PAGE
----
East's 2020 grads continue 'tradition of excellence'

Posted 7/2/20

Global events have upended all facets of life this year, but Genesis Aldana Pineda, president of Cranston High School East's class of 2020, said her classmates have "found a way to brighten the dark days of those around us and leave a

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East's 2020 grads continue 'tradition of excellence'


Watch the full Cranston East graduation video here.

Global events have upended all facets of life this year, but Genesis Aldana Pineda, president of Cranston High School East’s class of 2020, said her classmates have “found a way to brighten the dark days of those around us and leave a lasting impact on our community.”

“We are the class that has started a statewide pay-it-forward movement … We inspired the members of our community and touched the lives of perfect strangers,” she added during remarks included in the schools virtual graduation ceremony, a video presentation that aired on Capitol TV over the weekend. “As you move through life, always remember what Thunderbolts do best – give back to others.”

The class president’s remarks were among those recorded in the Cranston East auditorium in June. The recording sessions also afforded students a chance to return to the school, cross the stage and receive their diplomas.

East Principal Sean Kelly, during his remarks, noted that this year’s graduates join a tradition that dates back to 1891 – an “illustrious ‘Green Line’ of Thunderbolt alumni.” That is “much to live up to,” he said, and he challenged the students to continue that “tradition of excellence.”

“Become our next generation of engineers, doctors, teachers, electricians, chief justices, or titans of industry,” he said. “Set your sights high. Work hard. The success you are looking for is within your reach. Grab it.”

Eighty-five percent of this year’s graduates will go on to higher education, Kelly said, and the class has received a combined $2 million in scholarships and financial aid. Five percent of the graduates will join the military, and another 5 percent will pursue full-time employment.

Indiamei Coren-Gold, class of 2020 salutatorian, said while the virtual ceremony – recorded over several days in June – was “far from the graduation that we had envisioned four years ago,” the she and her classmates have much to celebrate.

“The lack of closure that I have felt and I’m sure many of you may have also felt is frustrating, but I want to remind everyone that we did it,” she said. “After four years of high school, we are all here today because we did everything we needed to – and probably more – to earn our diploma. We have accomplished so much these past four years both inside and outside of school, that I am excited to see what now until the rest of our lives holds for us.”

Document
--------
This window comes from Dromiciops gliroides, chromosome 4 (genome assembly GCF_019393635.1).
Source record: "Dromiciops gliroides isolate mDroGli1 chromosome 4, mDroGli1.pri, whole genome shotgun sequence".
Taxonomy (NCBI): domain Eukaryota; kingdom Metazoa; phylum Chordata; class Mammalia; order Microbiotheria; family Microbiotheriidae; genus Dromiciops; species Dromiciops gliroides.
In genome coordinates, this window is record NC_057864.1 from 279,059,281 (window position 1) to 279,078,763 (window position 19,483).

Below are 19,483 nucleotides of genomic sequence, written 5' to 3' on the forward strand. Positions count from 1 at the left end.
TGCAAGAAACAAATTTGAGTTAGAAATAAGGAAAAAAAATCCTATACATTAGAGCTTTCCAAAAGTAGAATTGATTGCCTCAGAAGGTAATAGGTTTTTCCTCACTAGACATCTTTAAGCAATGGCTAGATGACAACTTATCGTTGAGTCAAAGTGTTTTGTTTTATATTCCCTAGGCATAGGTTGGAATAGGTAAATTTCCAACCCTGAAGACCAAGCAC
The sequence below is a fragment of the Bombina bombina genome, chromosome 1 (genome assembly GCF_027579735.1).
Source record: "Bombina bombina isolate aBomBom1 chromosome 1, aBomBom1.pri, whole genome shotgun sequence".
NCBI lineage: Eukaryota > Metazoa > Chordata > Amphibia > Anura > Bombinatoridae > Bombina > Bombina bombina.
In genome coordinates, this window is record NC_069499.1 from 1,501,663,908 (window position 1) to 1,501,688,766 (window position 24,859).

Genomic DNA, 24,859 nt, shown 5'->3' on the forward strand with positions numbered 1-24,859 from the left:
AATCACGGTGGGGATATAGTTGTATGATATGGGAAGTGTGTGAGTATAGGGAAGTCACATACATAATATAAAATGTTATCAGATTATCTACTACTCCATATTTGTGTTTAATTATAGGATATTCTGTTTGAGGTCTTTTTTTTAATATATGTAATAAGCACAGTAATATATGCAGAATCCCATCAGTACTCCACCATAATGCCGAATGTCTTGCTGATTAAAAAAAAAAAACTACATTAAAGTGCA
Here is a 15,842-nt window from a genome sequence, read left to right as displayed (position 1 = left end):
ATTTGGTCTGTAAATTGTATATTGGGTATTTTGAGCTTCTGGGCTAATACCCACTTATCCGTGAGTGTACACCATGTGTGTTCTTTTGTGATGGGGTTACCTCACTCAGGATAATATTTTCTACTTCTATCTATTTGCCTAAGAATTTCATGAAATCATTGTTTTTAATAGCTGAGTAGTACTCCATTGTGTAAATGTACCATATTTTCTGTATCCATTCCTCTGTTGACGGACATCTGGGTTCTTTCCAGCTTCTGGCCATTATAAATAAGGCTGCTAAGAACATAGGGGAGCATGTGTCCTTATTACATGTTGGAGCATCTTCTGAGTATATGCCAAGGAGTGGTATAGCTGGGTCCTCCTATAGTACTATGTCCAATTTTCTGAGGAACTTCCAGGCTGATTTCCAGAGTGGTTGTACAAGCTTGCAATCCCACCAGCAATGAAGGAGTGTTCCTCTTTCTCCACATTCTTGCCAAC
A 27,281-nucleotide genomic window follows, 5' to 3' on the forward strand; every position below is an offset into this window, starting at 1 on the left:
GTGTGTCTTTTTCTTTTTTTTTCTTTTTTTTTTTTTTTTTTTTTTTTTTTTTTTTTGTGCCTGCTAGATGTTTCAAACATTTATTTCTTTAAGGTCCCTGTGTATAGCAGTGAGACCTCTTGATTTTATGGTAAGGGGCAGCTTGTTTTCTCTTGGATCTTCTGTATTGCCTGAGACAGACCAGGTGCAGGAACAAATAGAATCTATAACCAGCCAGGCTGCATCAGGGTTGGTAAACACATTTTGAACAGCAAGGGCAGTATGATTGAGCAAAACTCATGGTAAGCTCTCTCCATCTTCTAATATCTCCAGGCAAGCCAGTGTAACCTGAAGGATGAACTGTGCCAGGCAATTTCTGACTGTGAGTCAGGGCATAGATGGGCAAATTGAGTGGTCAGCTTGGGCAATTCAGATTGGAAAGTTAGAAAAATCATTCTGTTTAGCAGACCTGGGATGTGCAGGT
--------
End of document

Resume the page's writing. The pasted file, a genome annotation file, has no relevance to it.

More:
Eden Fisher, East’s class of 2020 valedictorian, spoke of the words “be the change,” which she has often noticed engraved on a pair of coins attached to a friend’s necklace. Aside from the “change” pun, she said, she has been drawn to the necklace and its message – an abbreviated version of a quote attributed to Gandhi – because of its “powerful” meaning.

“Sometimes it feels as though we are all simply passive onlookers in this world of constant flux,” she said. “But, class of 2020, if change is inevitable, we are perfectly situated to shape that change – to be the change we wish to see in our communities … Each one of us possesses the power to help mold the world the way we want.”

Mayor Allan Fung, during his remarks, spoke of the unprecedented circumstances surrounding this year’s class.

“Graduation time is usually when speakers tell you to do your best and go out to make history,” he said. “Well, this year is quite different. History is writing itself for all of us. An event that happened a world away swept the globe and found us right here in Cranston.”

He added: “As you go off to college, start a job, or serve all of us in the military, know that we believe in you. You’ve been prepared for anything that life will throw at you by your teachers, administrators and most importantly, those people sitting at home with you … We will always be there for you.”

Superintendent Jeannine Nota-Masse described the members of this year’s graduating class as “visionaries.”

“You have the luxury to look ahead and see things that are in front of you,” she said. “You have bright futures, even though it may seem daunting right now. Do not dwell on the disappointments you experienced over the past few months. You will never be able to change them. See them as life experiences which have shaped or influenced you, but have not ruined you. Instead, look forward. Use your 2020 vision to see the hope and opportunities your futures offer.”

The full video of the virtual graduation ceremony can be viewed on demand via Capitol TV. A link can be found on the General Assembly’s website,


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